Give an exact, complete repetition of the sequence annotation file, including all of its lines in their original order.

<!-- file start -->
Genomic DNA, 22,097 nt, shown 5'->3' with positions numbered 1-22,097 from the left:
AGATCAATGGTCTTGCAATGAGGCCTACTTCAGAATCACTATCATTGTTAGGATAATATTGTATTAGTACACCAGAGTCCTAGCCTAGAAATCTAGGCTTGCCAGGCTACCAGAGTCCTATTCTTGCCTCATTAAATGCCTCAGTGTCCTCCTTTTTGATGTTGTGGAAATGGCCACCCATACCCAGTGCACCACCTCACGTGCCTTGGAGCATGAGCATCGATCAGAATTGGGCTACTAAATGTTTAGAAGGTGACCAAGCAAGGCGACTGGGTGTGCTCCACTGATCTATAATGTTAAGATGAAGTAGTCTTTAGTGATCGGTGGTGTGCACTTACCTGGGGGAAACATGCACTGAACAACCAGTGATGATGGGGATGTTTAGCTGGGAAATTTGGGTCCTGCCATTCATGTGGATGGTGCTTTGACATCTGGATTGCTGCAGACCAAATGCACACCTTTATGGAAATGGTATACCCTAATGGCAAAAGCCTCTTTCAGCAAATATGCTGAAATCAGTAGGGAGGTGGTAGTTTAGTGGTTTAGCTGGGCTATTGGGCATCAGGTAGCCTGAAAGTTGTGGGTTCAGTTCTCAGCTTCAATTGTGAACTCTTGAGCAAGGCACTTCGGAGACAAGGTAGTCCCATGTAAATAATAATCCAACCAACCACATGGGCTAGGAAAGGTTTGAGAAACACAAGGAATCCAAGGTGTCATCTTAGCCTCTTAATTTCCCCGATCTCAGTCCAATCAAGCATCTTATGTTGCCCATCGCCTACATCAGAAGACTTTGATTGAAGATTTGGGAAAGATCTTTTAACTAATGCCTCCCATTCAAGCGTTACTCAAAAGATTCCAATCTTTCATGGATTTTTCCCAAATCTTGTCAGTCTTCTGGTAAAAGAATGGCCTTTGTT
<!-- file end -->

Genomic DNA, 22,097 nt, shown 5'->3' with positions numbered 1-22,097 from the left:
AGATCAATGGTCTTGCAATGAGGCCTACTTCAGAATCACTATCATTGTTAGGATAATATTGTATTAGTACACCAGAGTCCTAGCCTAGAAATCTAGGCTTGCCAGGCTACCAGAGTCCTATTCTTGCCTCATTAAATGCCTCAGTGTCCTCCTTTTTGATGTTGTGGAAATGGCCACCCATACCCAGTGCACCACCTCACGTGCCTTGGAGCATGAGCATCGATCAGAATTGGGCTACTAAATGTTTAGAAGGTGACCAAGCAAGGCGACTGGGTGTGCTCCACTGATCTATAATGTTAAGATGAAGTAGTCTTTAGTGATCGGTGGTGTGCACTTACCTGGGGGAAACATGCACTGAACAACCAGTGATGATGGGGATGTTTAGCTGGGAAATTTGGGTCCTGCCATTCATGTGGATGGTGCTTTGACATCTGGATTGCTGCAGACCAAATGCACACCTTTATGGAAATGGTATACCCTAATGGCAAAAGCCTCTTTCAGCAAATATGCTGAAATCAGTAGGGAGGTGGTAGTTTAGTGGTTTAGCTGGGCTATTGGGCATCAGGTAGCCTGAAAGTTGTGGGTTCAGTTCTCAGCTTCAATTGTGAACTCTTGAGCAAGGCACTTCGGAGACAAGGTAGTCCCATGTAAATAATAATCCAACCAACCACATGGGCTAGGAAAGGTTTGAGAAACACAAGGAATCCAAGGTGTCATCTTAGCCTCTTAATTTCCCCGATCTCAGTCCAATCAAGCATCTTATGTTGCCCATCGCCTACATCAGAAGACTTTGATTGAAGATTTGGGAAAGATCTTTTAACTAATGCCTCCCATTCAAGCGTTACTCAAAAGATTCCAATCTTTCATGGATTTTTCCCAAATCTTGTCAGTCTTCTGGTAAAAGAATGGCCTTTGTT